Diversity and Distinctiveness
How far is GuildHE diverse and distinctive?
All GuildHE members are part of the UK’s higher education provider community and subscribe to the maintenance of those same core academic values in teaching, research, subject development, knowledge transfer and support the good order of its infrastructure. GuildHE has taken its logo strapline to read “distinction and diversity”. It argues for the maintenance of a sector where small and large institutions have a place; a structure where specialists and generalists can thrive in a broader market place and in a national and international academic community. It looks to support HEIs and other HE providers that are in locations where there have been, and perhaps still are, limits on access. There is some competition between members but, with geographical and subject differences and the specific search for their voices and brand distinctiveness, there is a greater opportunity for mutual help and support as critical friends, to share practices between members and the staff in their institutions.
How far is GuildHE homogenous?
Are there particular features of a GuildHE institution? Articulating what characterises this group of institutions in a way that members will want to subscribe to a GuildHE “label” ( and be proud of it) challenges the strap line of “diversity and distinction”. There is a set of values and aspirations with which members can be sufficiently comfortable and have mission alignment. Any future members would need to check their own calibration with these positions. In the apparent segmentation of HE, some universities and specialist institutes mark themselves out as research-led and others as business-facing. While the features below do mean GuildHE institutions see themselves as having common character and can associate together, each educational provider, is somewhat atypical of the bulk of the larger universities or colleges, with unique focuses and a particularly recognisable mix of characteristics. In the future with a stronger market context they will want to develop that distinctive brand position of their own and have GuildHE support it. Our expectation would be that 75% of the features below, however, would be true for every GuildHE University, University College, Specialist Institution or HEI. As GuildHE articulates this more clearly we want it to encourage others who are of similar mind to work with us.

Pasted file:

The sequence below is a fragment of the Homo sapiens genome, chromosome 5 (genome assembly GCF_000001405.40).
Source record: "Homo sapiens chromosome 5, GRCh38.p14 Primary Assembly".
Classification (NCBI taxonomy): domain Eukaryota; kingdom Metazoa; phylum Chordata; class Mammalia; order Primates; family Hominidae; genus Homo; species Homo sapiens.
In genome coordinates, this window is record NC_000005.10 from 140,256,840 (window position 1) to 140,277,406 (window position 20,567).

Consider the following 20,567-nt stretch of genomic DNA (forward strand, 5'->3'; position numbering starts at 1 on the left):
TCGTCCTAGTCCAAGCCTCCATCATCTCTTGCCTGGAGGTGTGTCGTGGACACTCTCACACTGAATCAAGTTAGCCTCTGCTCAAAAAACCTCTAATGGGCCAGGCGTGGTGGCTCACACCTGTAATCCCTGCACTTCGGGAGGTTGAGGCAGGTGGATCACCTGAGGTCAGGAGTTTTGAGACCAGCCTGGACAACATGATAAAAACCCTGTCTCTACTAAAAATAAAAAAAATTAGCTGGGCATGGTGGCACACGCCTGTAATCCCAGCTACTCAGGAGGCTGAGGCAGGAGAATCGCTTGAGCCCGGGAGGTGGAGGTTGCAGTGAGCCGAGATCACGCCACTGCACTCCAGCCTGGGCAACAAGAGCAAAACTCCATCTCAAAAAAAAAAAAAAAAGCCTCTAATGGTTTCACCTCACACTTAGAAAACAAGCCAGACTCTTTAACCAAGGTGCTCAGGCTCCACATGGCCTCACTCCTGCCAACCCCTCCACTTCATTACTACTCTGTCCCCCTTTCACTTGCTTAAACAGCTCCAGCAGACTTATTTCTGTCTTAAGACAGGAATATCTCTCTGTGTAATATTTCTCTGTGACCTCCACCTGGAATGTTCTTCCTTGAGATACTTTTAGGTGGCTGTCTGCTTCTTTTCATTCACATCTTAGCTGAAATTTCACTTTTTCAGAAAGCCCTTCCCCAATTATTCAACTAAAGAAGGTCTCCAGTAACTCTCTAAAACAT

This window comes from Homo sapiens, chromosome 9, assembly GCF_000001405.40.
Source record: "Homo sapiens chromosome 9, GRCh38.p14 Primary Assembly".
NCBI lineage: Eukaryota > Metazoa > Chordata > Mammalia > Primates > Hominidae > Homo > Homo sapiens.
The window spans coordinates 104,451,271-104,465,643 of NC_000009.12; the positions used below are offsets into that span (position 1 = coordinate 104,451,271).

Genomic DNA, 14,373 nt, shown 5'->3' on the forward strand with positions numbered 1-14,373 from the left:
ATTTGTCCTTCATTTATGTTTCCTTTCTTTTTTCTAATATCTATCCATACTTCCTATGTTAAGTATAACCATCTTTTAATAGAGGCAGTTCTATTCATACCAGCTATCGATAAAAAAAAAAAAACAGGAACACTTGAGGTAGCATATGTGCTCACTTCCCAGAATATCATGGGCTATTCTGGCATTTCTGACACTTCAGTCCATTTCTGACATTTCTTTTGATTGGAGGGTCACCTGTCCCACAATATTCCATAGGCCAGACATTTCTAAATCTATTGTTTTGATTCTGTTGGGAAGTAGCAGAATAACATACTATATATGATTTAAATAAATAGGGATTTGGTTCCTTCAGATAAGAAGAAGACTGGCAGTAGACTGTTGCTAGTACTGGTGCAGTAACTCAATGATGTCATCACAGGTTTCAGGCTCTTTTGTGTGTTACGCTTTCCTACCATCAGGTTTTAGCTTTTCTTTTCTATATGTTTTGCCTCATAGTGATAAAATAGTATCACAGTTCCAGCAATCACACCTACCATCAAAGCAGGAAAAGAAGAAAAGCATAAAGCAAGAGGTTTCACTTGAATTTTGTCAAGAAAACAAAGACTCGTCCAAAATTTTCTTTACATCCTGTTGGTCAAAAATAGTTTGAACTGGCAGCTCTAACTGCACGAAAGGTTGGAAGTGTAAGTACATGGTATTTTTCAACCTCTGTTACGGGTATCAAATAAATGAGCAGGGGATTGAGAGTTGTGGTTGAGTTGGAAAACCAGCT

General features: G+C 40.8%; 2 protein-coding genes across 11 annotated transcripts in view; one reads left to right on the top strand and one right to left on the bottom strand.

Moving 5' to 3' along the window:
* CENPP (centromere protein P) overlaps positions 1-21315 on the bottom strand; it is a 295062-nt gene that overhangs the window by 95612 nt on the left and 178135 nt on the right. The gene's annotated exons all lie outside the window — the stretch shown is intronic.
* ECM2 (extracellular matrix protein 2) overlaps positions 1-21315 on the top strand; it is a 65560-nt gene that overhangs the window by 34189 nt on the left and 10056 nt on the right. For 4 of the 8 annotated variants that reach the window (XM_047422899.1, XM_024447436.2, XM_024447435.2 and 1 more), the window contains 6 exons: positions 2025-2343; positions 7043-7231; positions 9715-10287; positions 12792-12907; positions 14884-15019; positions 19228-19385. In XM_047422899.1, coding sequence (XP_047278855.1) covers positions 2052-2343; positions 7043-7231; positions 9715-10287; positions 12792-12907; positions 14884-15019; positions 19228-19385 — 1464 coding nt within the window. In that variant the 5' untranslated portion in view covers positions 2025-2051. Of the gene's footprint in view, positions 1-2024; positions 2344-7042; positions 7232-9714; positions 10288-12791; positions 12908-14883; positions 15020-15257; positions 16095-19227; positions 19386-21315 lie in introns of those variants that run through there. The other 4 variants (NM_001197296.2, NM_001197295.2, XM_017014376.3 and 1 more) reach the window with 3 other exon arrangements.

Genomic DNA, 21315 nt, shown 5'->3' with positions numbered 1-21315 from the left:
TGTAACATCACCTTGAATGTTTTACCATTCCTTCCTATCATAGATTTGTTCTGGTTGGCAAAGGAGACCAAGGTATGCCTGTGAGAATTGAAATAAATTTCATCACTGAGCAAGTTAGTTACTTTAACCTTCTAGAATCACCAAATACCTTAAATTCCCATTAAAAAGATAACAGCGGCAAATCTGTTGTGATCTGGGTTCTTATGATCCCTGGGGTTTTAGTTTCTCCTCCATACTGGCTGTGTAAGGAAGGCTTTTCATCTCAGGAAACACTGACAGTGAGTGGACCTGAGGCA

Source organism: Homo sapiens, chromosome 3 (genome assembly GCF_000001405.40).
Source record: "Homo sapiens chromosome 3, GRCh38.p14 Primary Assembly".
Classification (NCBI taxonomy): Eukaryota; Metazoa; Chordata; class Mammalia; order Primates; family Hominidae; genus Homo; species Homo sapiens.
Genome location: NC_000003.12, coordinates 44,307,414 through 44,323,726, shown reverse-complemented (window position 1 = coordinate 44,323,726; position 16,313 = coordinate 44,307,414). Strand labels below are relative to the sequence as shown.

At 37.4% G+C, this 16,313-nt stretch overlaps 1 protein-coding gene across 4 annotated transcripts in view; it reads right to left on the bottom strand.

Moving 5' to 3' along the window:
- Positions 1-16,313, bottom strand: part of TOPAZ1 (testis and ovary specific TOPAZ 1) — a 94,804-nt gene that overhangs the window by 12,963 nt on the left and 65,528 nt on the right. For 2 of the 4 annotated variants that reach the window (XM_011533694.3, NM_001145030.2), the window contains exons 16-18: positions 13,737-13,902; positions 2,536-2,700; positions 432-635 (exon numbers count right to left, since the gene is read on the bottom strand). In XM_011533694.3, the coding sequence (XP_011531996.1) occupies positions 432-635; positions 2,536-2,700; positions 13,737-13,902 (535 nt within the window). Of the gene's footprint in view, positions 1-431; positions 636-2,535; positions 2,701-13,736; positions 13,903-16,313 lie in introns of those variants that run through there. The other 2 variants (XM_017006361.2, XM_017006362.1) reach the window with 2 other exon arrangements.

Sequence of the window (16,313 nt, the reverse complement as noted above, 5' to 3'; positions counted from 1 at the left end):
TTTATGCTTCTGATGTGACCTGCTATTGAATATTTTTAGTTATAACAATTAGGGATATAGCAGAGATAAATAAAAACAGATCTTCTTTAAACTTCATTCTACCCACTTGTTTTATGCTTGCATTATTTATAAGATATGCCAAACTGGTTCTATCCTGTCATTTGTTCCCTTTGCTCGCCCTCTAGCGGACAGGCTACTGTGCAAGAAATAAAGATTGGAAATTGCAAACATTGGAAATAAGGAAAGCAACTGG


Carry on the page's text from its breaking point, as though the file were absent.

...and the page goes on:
Such HE educational providers, in no particular order, have -
- a stronger educational philosophy – they value and recognise good pedagogy – have a passion for teaching quality and supporting the professional and practitioner in their learning
- been “assayed” to test their quality in ways that have made them more robust and confident compared with earlier entries to the university community
- an interest in providing a ladder of progression from FE into HE probably with a commitment to Lifelong Learning Networks, Foundation degrees and perhaps including some FE work in their range.
- a distinctive ethos or set of values; a set of institutional characteristics which they could argue makes them unique.
- an interest in work life balance for their staff; have staff who express pride in their institution; they are able to elicit a strong allegiance from their workforce;
- a commitment to serving the educational needs of particular professions - teaching, arts, land based, health for example and probably those of newly developing professions and service sectors such as new media and web creative industries.
- a turnover at the medium scale for the sector and are deliberately choosing to remain at a scale, and perhaps with internal organisational structures, where they can retain a sense of community and place; they provide education on a human scale with greater personal interaction.
- a student centred approach to learning, where teaching, learning and pedagogy are highly valued within the institutional culture and reward structures.
- a commitment to a specific local and regional development perspective; likely to be working in a major town or more rural context rather than a metropolitan frame.
- an academic and student community which demonstrates its commitment to flexible learning; probably with high widening participation numbers, mature students; part time and non traditional learning modes.
- an engagement with applied research, business or profession led and funded, and with a number of highly distinctive foci of research excellence; a commitment to working with SME and emerging commercial sectors and the Leitch employer led agenda of skills based development.